No report went home about Paul and Drew. Who would believe, after all, Jerry’s story—a weak boy somehow conjuring something as bright as sunlight out of thin air? No doubt, Paul reasoned, an explanation about a rare disease would be concocted and the matter quietly shelved. In either case, it was the last he saw of Jerry at the school. Evan and Tom were too afraid to go near him.
So was Drew. They tried for a few days after the incident to meet on the playground with their balls, but for some reason, they had much less to talk about anymore. Paul noticed Drew winced every time he said hello. The meager small talk dwindled to silence. Then, a week after the fight, they stopped playing together. Paul would bounce the basketball alone from that point forward, while brushing aside the occasional tears. It was sad, but he understood why.
For a week, Paul swore that he would never again summon what he began to call The Brightness. But the isolation had begun to make him more sullen, more lethargic, which meant that after he had come home from school there would be more snappy exchanges between him and his mother when he didn’t like the dinner she microwaved, and if she asked how school was his only reply was “Why do you care?” Which meant more time in the dark closet, where only his fear, the coats, and, eventually, the brightness were his companions. He curled and wove the strings around his fingers into nets, and they would stretch as he pulled them apart like pasta. He would toss the nets into the air and they would hover in the air, glowing and brightening the closet. His eyes would follow the energy pulsing and racing through the threads. Watching the traffic of light calmed him, as if it were like a kind of meditation. It dried his tears and soon, he began to no longer mind so much if he was sent to the closet.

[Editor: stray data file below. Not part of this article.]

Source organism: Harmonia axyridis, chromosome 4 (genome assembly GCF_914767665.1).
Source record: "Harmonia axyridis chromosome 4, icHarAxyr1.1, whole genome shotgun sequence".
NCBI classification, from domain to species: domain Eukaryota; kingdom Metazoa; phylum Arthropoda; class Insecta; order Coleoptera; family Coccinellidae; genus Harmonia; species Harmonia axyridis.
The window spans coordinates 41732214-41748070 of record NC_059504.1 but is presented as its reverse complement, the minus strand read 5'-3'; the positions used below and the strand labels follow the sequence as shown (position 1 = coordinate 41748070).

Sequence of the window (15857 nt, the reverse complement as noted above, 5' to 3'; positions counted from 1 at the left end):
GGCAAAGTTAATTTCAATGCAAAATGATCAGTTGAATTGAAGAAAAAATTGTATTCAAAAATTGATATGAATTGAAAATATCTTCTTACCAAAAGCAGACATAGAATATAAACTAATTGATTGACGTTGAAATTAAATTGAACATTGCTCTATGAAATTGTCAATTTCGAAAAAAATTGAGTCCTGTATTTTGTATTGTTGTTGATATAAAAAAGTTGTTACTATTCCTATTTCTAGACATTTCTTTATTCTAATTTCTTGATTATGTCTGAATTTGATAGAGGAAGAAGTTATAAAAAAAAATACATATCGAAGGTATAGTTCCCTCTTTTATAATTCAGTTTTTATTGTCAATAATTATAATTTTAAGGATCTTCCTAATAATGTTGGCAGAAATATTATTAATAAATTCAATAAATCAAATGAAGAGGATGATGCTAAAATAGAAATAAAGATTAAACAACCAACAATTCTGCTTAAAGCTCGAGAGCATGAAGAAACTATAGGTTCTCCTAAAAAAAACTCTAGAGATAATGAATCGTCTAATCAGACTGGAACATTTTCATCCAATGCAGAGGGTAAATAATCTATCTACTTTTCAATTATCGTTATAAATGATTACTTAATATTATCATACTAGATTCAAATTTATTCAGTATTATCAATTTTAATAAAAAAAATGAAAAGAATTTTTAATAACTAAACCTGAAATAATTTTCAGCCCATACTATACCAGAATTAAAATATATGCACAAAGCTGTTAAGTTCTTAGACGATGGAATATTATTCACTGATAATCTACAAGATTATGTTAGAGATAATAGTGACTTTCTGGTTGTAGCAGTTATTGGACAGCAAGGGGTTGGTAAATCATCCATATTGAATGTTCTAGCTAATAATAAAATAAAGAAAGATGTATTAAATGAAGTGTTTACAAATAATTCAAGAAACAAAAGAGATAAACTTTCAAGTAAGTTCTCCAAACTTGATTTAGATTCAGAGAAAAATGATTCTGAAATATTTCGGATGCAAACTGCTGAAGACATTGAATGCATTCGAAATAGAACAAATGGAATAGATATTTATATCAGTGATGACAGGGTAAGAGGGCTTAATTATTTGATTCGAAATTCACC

One day, a month after the fight with Jerry, Paul found himself in the closet again. Having thoroughly explored The Brightness as much as he could, he decided to take a look at the boxes that were stacked in the corners of the closet. He chose the bottommost box in the leftmost stack and, after some effort in pulling off the top boxes, he opened it. It was full of old, dusty books, mostly reference books like dictionaries from the 1950s and other uninteresting volumes—until he got to the last book. It seemed even older than the others, and had a gilded leather cover with no title. The gilt depicted a woven pattern that looked almost exactly like the net he had just woven a few moments before.
He opened the book. Its title page read:
Being a Record of the Marvellous Discoveries and Patternes of Lyghte Threads of Pow’r, and the Historie and Arte of Summoning Them Thereof, as Told to
Theodore Aldus Weaver